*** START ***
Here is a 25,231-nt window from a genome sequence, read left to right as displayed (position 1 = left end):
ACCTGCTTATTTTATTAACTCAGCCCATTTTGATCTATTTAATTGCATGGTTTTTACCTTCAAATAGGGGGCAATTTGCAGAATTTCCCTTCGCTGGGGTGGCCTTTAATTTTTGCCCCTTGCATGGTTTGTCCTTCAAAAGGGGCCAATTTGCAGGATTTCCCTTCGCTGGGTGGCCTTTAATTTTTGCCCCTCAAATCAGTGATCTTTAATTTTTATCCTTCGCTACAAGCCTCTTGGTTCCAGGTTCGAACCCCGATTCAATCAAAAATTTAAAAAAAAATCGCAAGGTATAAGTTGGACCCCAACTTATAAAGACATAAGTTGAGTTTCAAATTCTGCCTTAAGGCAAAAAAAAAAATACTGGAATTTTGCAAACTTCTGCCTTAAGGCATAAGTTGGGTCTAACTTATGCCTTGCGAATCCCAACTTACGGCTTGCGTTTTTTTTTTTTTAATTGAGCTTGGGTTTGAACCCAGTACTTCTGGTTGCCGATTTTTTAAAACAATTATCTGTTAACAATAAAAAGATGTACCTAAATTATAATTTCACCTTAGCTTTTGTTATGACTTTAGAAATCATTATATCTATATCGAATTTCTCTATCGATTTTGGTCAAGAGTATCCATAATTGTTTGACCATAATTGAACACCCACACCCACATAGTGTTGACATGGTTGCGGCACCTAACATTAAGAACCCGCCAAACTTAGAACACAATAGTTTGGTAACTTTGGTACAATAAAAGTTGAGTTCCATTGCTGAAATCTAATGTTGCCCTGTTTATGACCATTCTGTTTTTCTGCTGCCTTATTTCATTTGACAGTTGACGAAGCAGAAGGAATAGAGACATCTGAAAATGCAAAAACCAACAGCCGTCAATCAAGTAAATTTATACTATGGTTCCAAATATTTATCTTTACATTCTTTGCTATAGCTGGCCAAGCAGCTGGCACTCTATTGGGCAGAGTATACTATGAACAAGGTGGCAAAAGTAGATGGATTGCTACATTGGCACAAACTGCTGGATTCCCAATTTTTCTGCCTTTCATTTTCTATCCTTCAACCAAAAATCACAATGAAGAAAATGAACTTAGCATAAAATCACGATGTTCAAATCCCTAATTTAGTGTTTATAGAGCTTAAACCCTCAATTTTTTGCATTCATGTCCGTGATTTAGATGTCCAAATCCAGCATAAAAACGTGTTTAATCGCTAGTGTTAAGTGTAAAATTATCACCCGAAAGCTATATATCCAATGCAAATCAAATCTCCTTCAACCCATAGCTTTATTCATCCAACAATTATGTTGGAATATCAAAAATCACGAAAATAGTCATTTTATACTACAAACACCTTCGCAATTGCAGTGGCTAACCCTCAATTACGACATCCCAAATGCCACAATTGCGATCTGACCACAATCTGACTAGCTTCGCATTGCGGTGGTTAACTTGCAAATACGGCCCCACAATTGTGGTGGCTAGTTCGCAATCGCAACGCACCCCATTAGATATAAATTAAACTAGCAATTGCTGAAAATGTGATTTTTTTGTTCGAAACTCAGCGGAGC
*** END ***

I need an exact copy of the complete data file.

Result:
Here is a 25,231-nt window from a genome sequence, read left to right as displayed (position 1 = left end):
ACCTGCTTATTTTATTAACTCAGCCCATTTTGATCTATTTAATTGCATGGTTTTTACCTTCAAATAGGGGGCAATTTGCAGAATTTCCCTTCGCTGGGGTGGCCTTTAATTTTTGCCCCTTGCATGGTTTGTCCTTCAAAAGGGGCCAATTTGCAGGATTTCCCTTCGCTGGGTGGCCTTTAATTTTTGCCCCTCAAATCAGTGATCTTTAATTTTTATCCTTCGCTACAAGCCTCTTGGTTCCAGGTTCGAACCCCGATTCAATCAAAAATTTAAAAAAAAATCGCAAGGTATAAGTTGGACCCCAACTTATAAAGACATAAGTTGAGTTTCAAATTCTGCCTTAAGGCAAAAAAAAAAATACTGGAATTTTGCAAACTTCTGCCTTAAGGCATAAGTTGGGTCTAACTTATGCCTTGCGAATCCCAACTTACGGCTTGCGTTTTTTTTTTTTTAATTGAGCTTGGGTTTGAACCCAGTACTTCTGGTTGCCGATTTTTTAAAACAATTATCTGTTAACAATAAAAAGATGTACCTAAATTATAATTTCACCTTAGCTTTTGTTATGACTTTAGAAATCATTATATCTATATCGAATTTCTCTATCGATTTTGGTCAAGAGTATCCATAATTGTTTGACCATAATTGAACACCCACACCCACATAGTGTTGACATGGTTGCGGCACCTAACATTAAGAACCCGCCAAACTTAGAACACAATAGTTTGGTAACTTTGGTACAATAAAAGTTGAGTTCCATTGCTGAAATCTAATGTTGCCCTGTTTATGACCATTCTGTTTTTCTGCTGCCTTATTTCATTTGACAGTTGACGAAGCAGAAGGAATAGAGACATCTGAAAATGCAAAAACCAACAGCCGTCAATCAAGTAAATTTATACTATGGTTCCAAATATTTATCTTTACATTCTTTGCTATAGCTGGCCAAGCAGCTGGCACTCTATTGGGCAGAGTATACTATGAACAAGGTGGCAAAAGTAGATGGATTGCTACATTGGCACAAACTGCTGGATTCCCAATTTTTCTGCCTTTCATTTTCTATCCTTCAACCAAAAATCACAATGAAGAAAATGAACTTAGCATAAAATCACGATGTTCAAATCCCTAATTTAGTGTTTATAGAGCTTAAACCCTCAATTTTTTGCATTCATGTCCGTGATTTAGATGTCCAAATCCAGCATAAAAACGTGTTTAATCGCTAGTGTTAAGTGTAAAATTATCACCCGAAAGCTATATATCCAATGCAAATCAAATCTCCTTCAACCCATAGCTTTATTCATCCAACAATTATGTTGGAATATCAAAAATCACGAAAATAGTCATTTTATACTACAAACACCTTCGCAATTGCAGTGGCTAACCCTCAATTACGACATCCCAAATGCCACAATTGCGATCTGACCACAATCTGACTAGCTTCGCATTGCGGTGGTTAACTTGCAAATACGGCCCCACAATTGTGGTGGCTAGTTCGCAATCGCAACGCACCCCATTAGATATAAATTAAACTAGCAATTGCTGAAAATGTGATTTTTTTGTTCGAAACTCAGCGGAGC